- Google Ads: Tools like GrowthBar, enable you to spy on your competitors’ Google Ads. If they’re running Google Ads, you can take it to the bank that they’re profitable keywords. These are great targets for your organic strategy.
How to choose competitors for research?
To determine the main rivals in your niche, you can simply make use of Google. Type the search queries into Google and check the results of the SERP. That’s it — you have the list of competitors to analyze.
But don’t look at every site in the SERP. Focus on websites that are in your same weight class.
In other words, looking at the NY Times’ website or Wall Street Journal isn’t going to help you too much. Those sites already have such a high domain authority they don’t even have to follow best practices or find low competition keywords — Google will rank almost anything they publish.
I like to look at sites in the SERP that actually have a relatively low domain authority. If a site has a low domain authority and is ranking on page 1, they’re probably following most content best practices or have a lot of targeted backlinks. In either case, you can study them and employ those learnings on your site.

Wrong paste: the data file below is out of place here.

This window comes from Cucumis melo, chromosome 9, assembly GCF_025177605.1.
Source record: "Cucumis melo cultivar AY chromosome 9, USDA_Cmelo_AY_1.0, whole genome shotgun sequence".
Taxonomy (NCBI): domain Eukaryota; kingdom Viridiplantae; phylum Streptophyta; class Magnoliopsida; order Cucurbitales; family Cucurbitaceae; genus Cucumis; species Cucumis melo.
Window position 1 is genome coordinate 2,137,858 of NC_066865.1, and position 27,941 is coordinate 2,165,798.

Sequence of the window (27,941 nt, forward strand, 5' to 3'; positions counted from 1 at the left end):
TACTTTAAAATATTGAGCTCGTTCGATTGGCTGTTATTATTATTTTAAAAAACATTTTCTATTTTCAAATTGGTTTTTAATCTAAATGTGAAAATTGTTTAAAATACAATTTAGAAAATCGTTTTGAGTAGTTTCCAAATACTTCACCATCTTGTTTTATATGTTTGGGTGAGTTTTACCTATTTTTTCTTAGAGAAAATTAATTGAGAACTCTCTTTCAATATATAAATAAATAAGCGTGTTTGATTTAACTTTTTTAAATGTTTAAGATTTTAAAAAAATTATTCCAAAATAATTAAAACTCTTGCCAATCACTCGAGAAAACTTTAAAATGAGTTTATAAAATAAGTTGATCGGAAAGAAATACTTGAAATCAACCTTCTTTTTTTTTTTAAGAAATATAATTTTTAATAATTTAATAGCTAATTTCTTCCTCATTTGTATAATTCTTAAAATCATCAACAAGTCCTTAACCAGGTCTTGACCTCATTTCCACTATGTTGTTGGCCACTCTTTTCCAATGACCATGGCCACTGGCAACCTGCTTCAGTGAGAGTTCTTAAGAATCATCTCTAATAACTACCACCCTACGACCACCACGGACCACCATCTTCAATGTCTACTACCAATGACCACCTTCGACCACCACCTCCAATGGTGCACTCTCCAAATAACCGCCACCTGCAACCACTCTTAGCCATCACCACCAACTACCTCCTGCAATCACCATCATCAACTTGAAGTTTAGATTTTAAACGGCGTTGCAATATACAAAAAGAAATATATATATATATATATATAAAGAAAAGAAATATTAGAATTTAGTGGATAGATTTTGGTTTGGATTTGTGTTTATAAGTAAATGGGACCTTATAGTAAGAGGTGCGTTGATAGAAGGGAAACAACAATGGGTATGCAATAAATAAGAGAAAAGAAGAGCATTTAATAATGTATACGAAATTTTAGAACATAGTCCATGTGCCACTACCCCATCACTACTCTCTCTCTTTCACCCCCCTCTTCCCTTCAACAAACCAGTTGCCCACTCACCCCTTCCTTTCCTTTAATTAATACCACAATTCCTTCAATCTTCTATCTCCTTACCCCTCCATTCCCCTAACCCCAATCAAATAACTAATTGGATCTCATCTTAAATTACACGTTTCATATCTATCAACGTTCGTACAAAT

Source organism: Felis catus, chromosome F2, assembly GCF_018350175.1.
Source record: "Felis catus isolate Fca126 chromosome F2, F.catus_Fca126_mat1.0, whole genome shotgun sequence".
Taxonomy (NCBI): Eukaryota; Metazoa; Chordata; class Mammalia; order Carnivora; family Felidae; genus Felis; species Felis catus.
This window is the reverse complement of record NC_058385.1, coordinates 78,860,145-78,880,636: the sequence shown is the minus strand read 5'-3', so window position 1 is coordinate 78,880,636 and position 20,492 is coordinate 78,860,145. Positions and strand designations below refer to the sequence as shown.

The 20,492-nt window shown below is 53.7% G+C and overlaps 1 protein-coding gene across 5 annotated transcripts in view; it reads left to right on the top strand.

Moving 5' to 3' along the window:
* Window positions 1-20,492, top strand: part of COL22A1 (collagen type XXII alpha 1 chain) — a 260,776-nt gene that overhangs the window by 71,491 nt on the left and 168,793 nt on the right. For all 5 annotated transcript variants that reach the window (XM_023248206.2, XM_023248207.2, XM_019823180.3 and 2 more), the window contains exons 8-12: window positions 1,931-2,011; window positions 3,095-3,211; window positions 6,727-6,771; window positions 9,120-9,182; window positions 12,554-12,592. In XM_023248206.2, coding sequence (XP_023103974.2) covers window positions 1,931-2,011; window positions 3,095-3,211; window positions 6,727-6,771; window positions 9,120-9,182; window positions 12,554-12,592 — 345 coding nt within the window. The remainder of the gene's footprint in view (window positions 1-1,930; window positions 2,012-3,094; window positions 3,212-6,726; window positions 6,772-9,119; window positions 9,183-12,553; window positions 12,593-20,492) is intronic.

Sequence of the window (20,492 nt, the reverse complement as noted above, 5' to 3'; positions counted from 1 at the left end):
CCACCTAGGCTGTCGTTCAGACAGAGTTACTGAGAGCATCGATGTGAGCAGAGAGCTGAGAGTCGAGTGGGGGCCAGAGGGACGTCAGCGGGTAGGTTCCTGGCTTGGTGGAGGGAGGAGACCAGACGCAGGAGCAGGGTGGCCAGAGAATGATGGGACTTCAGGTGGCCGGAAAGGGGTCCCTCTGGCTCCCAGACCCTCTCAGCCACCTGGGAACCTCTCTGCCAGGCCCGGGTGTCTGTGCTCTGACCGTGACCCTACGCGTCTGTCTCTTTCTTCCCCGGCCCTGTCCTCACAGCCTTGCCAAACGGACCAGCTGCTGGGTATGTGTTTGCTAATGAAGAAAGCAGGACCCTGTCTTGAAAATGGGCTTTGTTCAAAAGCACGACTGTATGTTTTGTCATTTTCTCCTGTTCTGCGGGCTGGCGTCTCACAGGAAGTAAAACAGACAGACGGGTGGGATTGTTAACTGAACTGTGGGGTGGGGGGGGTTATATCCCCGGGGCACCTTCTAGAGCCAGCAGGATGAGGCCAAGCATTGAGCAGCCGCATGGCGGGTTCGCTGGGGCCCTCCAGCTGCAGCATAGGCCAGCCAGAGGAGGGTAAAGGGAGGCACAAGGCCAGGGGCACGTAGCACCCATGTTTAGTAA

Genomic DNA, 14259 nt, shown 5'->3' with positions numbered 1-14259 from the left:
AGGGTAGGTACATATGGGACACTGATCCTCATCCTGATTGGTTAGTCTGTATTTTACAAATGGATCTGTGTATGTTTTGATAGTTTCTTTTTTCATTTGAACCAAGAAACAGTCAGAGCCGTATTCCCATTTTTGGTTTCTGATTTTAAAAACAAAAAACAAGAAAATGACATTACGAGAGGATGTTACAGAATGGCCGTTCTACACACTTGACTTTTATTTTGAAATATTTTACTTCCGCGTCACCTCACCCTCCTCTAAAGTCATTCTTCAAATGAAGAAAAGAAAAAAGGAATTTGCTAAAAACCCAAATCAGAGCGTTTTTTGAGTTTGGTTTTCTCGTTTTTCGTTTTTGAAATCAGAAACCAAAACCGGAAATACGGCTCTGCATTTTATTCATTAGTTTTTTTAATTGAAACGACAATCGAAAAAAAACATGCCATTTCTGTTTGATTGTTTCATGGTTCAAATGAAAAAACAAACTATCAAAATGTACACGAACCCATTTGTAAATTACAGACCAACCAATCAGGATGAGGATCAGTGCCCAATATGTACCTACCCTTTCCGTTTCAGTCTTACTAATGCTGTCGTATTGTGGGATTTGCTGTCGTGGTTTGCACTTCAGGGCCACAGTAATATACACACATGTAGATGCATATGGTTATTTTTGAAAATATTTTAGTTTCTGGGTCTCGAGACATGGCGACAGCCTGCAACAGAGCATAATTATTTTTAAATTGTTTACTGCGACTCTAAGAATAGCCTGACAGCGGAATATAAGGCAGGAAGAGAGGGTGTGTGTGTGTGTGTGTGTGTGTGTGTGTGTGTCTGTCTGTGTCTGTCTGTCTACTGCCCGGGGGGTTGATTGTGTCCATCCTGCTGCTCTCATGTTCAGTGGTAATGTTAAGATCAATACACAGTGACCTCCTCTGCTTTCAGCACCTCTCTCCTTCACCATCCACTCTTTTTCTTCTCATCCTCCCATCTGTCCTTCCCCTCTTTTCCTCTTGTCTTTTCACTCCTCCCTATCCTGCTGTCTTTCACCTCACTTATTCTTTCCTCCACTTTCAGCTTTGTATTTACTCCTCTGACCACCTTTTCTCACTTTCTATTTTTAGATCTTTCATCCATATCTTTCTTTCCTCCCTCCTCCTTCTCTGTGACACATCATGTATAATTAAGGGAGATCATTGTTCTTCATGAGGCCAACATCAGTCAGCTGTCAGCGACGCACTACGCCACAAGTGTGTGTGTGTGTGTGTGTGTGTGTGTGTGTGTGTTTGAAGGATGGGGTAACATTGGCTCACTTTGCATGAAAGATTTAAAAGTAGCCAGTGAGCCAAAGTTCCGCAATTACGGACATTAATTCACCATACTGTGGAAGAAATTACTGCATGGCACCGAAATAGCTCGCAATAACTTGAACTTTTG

4 steps to do competitor analysis right
To be sure that the research of competitors will help you achieve the desired result — which is to increase organic traffic to your website — follow these steps.
1. Analyze growth dynamics
At this stage, you will understand how strong the competition is. By collecting basic SEO metrics, you will determine the gap between you and your competitors. Analyze domain authority, number of inbound links to your site, and estimated organic search traffic. You can do this using the Ahrefs Batch Analysis tool, GrowthBar, or almost any other reputable SEO tool.
Doing this level setting will help you understand if you’ve got a chance and how much work it will take to rank.
You can do this for a topical niche or just a single keyword.
Say for instance, you want to rank for keywords related to “men’s health.” You’re going to see some extreme competition in the Google SERP for that head term. As such, you may think twice before building your niche around the topic.
But, there are tons of long-tail queries you could consider that may be much less competitive. For instance, “intermittent fasting for men” is a highly-searched topic without a super competitive SERP. Most of the results have a medium domain authority and low-ish organic traffic. This bit of competitive analysis gives you a much better chance of ranking.